It was supposed to be a dream European vacation for the Texas family — Spain, with stops in Pamplona and Barcelona for flamenco dancing, then east to France, where they would finish the trip in Nice.
On Thursday, they snapped photos as 11-year-old Brodie swam in the Riviera, then joined the crush of spectators on the Promenade des Anglais to watch the Bastille Day fireworks.
That’s when a truck came roaring out of the darkness, plowing through the crowd. Among the 84 people killed in what is now believed to be a terror attack were Brodie and his father, Sean Copeland, 51.
“We are heartbroken and in shock over the loss of Brodie Copeland, an amazing son and brother who lit up our lives, and Sean Copeland, a wonderful husband and father,” family spokeswoman Jess Davis told reporters in a statement Friday. “They are so loved.”
Kim Copeland survived the attack that killed her husband and son. So did her two other children, Maegan, 29, and Austin, 22. They remain in Nice.
Three UC Berkeley students were also injured in the attack, and a fourth is missing. The students were part of a 15-day study aboard program.
The Copeland family had traveled to Nice to celebrate a birthday of another relative, said Haley Copeland, a cousin.
“This is an extremely difficult time for my family and anyone who knows Sean and Brodie Copeland,” she posted on Facebook. “Losing a loved one is hard no matter the circumstances, but losing a loved one in such a tragic and unexpected way is unbearable.”
“I don’t even know how to put this in words,” Heather Copeland posted on Twitter. “My uncle Sean and my cousin Brodie were killed today in a terrorist attack in Nice, France, while they were on vacation.”
And then: “I just want my uncle and cousin back.”
Then she posted a photo of Brodie smiling with the rest of them assembled around a table.
“The last time all the cousins were together,” she said. “It will never be the same.”
Sean Copeland attended the University of North Texas in Denton and worked for Lexmark Corp., a technology company, as the vice president of North and South America for its Kapow Software Division.
Losing a loved one is hard no matter the circumstances, but losing a loved one in such a tragic and unexpected way is unbearable.
Brodie played youth football in Dallas and after the family moved to the Austin suburbs, played baseball for the Hill Country Baseball Club. His father coached, and liked to post photos of the two of them on the field together, often with Brodie clutching trophies and signed baseballs.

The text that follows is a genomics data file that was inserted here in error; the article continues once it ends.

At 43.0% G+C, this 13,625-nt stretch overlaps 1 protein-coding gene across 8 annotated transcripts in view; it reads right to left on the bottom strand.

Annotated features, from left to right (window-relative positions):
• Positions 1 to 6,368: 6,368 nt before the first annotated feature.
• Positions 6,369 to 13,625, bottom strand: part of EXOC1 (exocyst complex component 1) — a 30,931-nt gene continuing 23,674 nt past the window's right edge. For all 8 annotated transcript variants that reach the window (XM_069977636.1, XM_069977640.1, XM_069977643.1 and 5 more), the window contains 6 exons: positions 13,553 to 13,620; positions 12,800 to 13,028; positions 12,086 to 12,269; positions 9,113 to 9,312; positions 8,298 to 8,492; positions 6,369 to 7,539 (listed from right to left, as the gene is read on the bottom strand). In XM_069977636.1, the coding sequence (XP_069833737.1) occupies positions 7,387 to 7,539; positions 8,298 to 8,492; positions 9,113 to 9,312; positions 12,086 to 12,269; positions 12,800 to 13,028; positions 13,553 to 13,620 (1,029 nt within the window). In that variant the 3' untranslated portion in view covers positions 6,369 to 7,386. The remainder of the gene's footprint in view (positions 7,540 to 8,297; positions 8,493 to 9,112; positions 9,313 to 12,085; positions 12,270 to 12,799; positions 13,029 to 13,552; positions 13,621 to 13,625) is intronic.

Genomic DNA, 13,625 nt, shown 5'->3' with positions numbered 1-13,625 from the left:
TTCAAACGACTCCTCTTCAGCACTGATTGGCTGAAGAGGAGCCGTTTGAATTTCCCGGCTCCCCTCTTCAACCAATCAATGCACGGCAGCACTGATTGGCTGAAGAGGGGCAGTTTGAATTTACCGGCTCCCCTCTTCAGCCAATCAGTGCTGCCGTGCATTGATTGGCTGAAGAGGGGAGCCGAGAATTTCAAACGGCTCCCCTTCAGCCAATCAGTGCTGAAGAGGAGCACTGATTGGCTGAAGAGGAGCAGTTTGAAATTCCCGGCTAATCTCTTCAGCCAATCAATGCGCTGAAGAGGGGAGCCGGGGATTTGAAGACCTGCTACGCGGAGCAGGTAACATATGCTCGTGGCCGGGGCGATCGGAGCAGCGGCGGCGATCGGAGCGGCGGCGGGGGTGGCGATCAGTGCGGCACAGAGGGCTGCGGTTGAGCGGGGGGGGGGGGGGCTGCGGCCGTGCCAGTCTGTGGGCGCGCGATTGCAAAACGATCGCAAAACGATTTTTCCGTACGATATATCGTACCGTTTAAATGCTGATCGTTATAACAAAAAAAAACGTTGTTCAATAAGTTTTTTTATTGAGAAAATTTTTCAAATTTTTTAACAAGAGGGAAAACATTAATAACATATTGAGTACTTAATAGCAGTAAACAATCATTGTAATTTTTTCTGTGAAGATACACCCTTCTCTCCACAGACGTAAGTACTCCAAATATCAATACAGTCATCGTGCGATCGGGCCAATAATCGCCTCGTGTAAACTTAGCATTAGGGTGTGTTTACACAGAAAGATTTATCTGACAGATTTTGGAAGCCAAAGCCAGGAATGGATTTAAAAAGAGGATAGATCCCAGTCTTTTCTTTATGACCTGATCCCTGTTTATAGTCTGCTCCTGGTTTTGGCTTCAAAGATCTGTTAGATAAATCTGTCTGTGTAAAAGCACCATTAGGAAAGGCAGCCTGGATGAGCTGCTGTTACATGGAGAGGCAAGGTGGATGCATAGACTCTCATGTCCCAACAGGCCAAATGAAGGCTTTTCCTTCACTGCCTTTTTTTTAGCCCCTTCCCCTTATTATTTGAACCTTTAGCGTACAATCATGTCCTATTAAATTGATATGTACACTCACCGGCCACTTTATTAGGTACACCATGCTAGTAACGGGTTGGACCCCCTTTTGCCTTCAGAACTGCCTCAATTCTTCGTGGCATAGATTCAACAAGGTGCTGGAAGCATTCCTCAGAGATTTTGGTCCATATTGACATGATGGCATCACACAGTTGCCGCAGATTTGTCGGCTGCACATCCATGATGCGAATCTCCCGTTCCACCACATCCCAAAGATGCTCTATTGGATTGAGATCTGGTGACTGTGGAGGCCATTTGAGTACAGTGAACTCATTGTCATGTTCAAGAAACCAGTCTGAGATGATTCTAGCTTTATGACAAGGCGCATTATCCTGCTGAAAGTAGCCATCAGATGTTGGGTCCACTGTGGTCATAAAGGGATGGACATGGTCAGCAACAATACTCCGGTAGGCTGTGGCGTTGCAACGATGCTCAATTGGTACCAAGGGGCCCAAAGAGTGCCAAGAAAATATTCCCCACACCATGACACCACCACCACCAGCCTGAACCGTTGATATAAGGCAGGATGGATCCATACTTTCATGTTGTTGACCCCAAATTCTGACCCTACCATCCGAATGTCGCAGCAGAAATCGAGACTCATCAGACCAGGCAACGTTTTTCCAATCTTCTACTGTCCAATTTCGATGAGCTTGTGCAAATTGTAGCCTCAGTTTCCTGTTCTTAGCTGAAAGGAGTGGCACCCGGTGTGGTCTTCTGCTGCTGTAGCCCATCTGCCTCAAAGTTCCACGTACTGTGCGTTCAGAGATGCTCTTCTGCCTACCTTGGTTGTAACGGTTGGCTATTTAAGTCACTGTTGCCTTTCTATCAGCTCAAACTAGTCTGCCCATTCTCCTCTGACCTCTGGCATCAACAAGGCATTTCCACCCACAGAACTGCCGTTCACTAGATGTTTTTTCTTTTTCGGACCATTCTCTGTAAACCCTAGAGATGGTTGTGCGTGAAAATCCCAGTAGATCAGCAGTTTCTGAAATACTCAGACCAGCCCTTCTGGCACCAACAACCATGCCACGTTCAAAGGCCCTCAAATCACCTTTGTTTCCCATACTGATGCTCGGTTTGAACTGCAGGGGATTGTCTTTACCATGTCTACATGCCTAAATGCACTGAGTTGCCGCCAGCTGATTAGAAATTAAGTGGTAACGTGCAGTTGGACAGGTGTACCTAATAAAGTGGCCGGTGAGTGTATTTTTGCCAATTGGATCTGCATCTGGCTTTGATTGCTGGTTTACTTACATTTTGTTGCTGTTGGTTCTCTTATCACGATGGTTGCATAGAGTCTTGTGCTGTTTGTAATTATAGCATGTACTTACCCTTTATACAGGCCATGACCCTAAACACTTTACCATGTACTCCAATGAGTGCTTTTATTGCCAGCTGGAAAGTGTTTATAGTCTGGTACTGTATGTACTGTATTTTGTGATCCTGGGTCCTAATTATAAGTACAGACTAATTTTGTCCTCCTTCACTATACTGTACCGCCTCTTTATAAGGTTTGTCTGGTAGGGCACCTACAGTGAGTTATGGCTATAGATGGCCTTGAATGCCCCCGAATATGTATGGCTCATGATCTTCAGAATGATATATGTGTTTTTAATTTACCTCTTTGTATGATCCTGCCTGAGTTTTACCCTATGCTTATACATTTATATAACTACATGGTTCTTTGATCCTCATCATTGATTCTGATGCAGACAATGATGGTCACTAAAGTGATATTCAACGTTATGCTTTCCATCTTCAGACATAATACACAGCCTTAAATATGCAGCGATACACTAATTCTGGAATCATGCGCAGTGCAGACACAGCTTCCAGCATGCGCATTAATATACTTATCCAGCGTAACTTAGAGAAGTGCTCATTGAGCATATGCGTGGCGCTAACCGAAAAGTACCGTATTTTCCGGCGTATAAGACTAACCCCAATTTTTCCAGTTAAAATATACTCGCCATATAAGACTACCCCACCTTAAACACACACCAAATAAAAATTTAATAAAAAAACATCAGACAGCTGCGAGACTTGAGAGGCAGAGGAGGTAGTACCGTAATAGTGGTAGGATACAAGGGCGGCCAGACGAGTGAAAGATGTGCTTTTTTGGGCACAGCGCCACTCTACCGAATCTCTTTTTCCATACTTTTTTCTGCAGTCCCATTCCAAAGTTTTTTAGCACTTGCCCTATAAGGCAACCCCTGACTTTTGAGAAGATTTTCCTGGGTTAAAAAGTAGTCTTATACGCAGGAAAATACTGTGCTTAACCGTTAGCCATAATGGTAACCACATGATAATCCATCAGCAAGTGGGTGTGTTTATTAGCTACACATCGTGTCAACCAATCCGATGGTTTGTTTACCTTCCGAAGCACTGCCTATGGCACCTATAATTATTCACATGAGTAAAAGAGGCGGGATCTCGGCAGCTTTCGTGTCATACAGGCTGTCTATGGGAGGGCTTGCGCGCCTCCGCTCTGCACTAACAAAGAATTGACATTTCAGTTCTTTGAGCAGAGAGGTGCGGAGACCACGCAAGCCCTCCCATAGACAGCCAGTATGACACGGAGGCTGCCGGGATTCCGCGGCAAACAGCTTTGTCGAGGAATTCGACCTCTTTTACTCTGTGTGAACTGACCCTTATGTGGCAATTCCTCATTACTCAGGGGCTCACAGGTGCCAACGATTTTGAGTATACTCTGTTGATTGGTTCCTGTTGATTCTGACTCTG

Jonathan Paiz, head of operations for the baseball club, said Brodie played second base and was known as the “Copeland Crush” because of his hard-hitting style of play.
On Friday, his mother made one of the baseball photos her profile picture: A black and white portrait of Brodie gazing up at his dad.
Condolences poured in from friends in Texas.
“You know how much we love you and Austin and Maegan. We have been praying all night through tears and memories from the past 15 years of our families’ friendship,” Taryn Carter wrote. “I love you dear friend.”
Friends started a GoFundMe page for the family that had already raised several thousand dollars Friday.
“This unthinkable and unfair act of terror took Sean and Brodie from the world far too soon,” Davis said.
Texas Gov. Greg Abbott sent his condolences and ordered the French flag flown over the governor’s mansion.
“In the wake of the most recent terrorist attack in France, Texans awoke on Friday morning to even more sad news as it was confirmed that members of a Texas family, Sean Copeland and his son Brodie, were among the victims,” he said in a statement.
“While every heinous attack like this is tragic, this latest one hits close to home. Cecilia and I ask that Texans join us in praying for all of the victims, and especially the Copeland family as they mourn the loss of a devoted father and loving son. Now, more than ever, we must unite with our allies around the globe to end the scourge of radical Islamic terrorism that threatens our freedoms and civilization itself.”
3:31 p.m.: Updated with quote from baseball coach